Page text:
A mama knows her kids. Or so we like to think, anyway. I, for example, knew my newest little addition in utero -- I mean, we spent a lot of time...
Our Top 5 Favorite Ways to Make The Nursery Natural
Our Top 5 Favorite Ways to Make The Nursery Natural
We started last week with the walls of our barren nursery and some photos for inspiration. But the room is still empty -- and still starry-eyed with love for my new infant son, in all of his sweetness, I am reluctant to bring anything into his sphere that isn't as natural and organic as he is -- my hard-working honey also doesn't want to break into his college fund to do it. So where do we go from here? How do we take a nearly empty bedroom, and turn it into a nourishing space where we don't compromise style or cheap functionality for health? Here's my hit list of small ways to make your baby's nursery feel like a safe, organic haven.
I'm revisiting this as item #1, because this is what can separate the healthy from the toxicities of off-gassing -- and is not limited to walls. Milk paint (check out our blog on The Beginnings of a Natural Nursery: Milk Paint) is the safest paint product on the market. Made entirely of biodegradable ingredients, free of VOCs, heavy metals, and carcinogenic preservatives such as formaldehyde, milk paint provides the perfect solution for raw new or repurposed furniture in need of an update to fit the nursery color palette. Full disclosure: milk paint provides a unique layered look that often shows the brushstrokes, and needs to be painted on quickly. I find this look charming and vintage, but if you’re looking for a more traditional finish, you might prefer latex paint such as AFM’s SafeCoat. Its free of VOCs as well, formulated specifically for people with chemical sensitivities and without formaldehyde. A word to the wise: a lot of the more popular paint brands now offer ‘environmental’ or ‘no-VOC’ versions. While this is certainly a step in the right direction, most of these paints still contain dangerous preservatives such as formaldehyde or its precursors, ammonia, acetone -- especially in high-pigment colors. None of these preservatives are pregnancy or baby-friendly. Be particular about the brand you choose with the thought that even when the room is done off-gassing, baby still may want to gnaw on the newly-painted crib rail or teeth against the corner of a dresser (or invent any number of reasons to use your walls and furniture in un-foreseeable ways). Remember the lead paint scares of the last decades? Be fussy about paint.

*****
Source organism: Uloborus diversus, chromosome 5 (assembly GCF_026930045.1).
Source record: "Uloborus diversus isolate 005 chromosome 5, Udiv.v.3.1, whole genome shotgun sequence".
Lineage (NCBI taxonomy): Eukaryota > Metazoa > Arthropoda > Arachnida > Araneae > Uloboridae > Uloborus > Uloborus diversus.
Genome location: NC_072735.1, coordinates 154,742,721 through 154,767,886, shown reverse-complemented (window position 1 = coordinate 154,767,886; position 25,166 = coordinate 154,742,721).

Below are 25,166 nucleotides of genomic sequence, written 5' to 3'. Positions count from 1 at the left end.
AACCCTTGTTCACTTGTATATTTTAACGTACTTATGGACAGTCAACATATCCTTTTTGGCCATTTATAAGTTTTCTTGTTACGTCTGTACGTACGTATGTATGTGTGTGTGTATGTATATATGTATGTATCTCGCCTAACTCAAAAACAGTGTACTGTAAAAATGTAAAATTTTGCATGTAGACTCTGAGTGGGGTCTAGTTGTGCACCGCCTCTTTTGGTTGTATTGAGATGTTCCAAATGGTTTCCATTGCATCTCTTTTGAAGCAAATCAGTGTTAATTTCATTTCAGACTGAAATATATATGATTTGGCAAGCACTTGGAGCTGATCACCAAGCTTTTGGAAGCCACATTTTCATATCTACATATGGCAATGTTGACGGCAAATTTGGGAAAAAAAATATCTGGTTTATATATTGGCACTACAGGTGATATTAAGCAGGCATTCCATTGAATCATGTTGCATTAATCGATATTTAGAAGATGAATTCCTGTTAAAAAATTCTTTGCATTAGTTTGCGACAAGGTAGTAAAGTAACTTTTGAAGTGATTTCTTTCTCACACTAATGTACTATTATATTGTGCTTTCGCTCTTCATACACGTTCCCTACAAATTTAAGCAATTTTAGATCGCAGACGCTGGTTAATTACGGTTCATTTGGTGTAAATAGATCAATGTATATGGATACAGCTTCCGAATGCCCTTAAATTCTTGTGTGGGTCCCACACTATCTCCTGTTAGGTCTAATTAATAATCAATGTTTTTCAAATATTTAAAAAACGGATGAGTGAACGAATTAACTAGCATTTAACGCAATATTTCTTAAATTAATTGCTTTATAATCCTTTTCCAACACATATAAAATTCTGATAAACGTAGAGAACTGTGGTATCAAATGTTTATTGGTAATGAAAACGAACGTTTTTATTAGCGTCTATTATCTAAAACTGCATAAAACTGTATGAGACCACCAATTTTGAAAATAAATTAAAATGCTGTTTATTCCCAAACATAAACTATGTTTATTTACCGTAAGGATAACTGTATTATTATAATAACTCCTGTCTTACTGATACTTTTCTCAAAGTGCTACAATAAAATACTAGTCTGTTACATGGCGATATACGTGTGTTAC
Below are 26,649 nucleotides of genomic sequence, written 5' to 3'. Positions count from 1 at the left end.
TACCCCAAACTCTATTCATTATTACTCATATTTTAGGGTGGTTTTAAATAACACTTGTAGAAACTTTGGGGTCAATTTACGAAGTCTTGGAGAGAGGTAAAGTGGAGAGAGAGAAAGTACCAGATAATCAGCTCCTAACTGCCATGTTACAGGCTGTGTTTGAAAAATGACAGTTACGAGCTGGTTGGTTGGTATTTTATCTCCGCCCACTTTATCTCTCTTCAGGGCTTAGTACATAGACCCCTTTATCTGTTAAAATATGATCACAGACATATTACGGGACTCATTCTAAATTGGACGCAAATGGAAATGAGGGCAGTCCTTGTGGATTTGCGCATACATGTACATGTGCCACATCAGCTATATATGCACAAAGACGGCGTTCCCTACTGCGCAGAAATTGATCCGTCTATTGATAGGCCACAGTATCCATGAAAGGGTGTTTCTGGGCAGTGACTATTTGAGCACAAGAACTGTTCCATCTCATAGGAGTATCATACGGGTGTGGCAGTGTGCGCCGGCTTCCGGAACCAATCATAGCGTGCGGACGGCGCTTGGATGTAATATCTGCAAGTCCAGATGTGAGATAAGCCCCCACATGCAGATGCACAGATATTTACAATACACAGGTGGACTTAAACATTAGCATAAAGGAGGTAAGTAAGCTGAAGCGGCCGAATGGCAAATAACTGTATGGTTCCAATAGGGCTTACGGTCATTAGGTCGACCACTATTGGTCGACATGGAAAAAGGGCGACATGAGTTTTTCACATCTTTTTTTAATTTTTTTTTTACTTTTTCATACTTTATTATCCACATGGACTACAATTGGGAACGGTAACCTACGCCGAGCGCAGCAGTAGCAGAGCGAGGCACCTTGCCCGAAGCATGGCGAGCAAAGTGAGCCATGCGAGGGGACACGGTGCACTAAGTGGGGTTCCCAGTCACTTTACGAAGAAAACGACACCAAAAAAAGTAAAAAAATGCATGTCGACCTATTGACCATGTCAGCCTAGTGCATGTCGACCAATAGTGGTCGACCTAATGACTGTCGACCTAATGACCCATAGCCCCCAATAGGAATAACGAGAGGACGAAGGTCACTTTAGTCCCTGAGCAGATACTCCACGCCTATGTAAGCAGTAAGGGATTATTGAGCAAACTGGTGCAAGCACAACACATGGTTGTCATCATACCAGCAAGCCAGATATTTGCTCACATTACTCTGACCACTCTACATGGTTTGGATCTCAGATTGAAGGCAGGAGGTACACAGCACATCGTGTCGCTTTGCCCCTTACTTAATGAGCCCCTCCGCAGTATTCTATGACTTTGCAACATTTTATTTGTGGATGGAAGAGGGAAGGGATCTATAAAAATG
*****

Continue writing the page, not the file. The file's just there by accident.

Now that the walls are painted, the place needs furniture! When choosing a crib, or other furniture pieces, remember (as we mentioned in our paint discussions) that the railing, once they can stand, often becomes a chew toy. Solid natural wood is ideal for a crib. Consider the finish on woods or toxins in a paint finish that can chip and be ingested. Although it may not be deadly, you may not enjoy the idea of what those chemicals are doing inside your little one. For dressers and night tables, a favorite solution for us at Mommy’s ER are vintage pieces of furniture. Older pieces are most often made with solid wood, whereas new pieces, especially economical ones may be made from wood composites and plywood -- which generally contain formaldehyde. If in doubt about the paint used on vintage pieces, strip and refinish for an updated look.
3. TEXTILES (aka nursery accessories and baby fashion):
This, to me, is the fun part of putting together the nursery... It is also the part that benefits from extra attention to healthy and sustainable details. Skin is the largest organ in our body, so what we put on it can have real health impacts. So can the air we breathe in from fabrics that off-gas. Fortunately, the market is now chock-full of great natural fibers.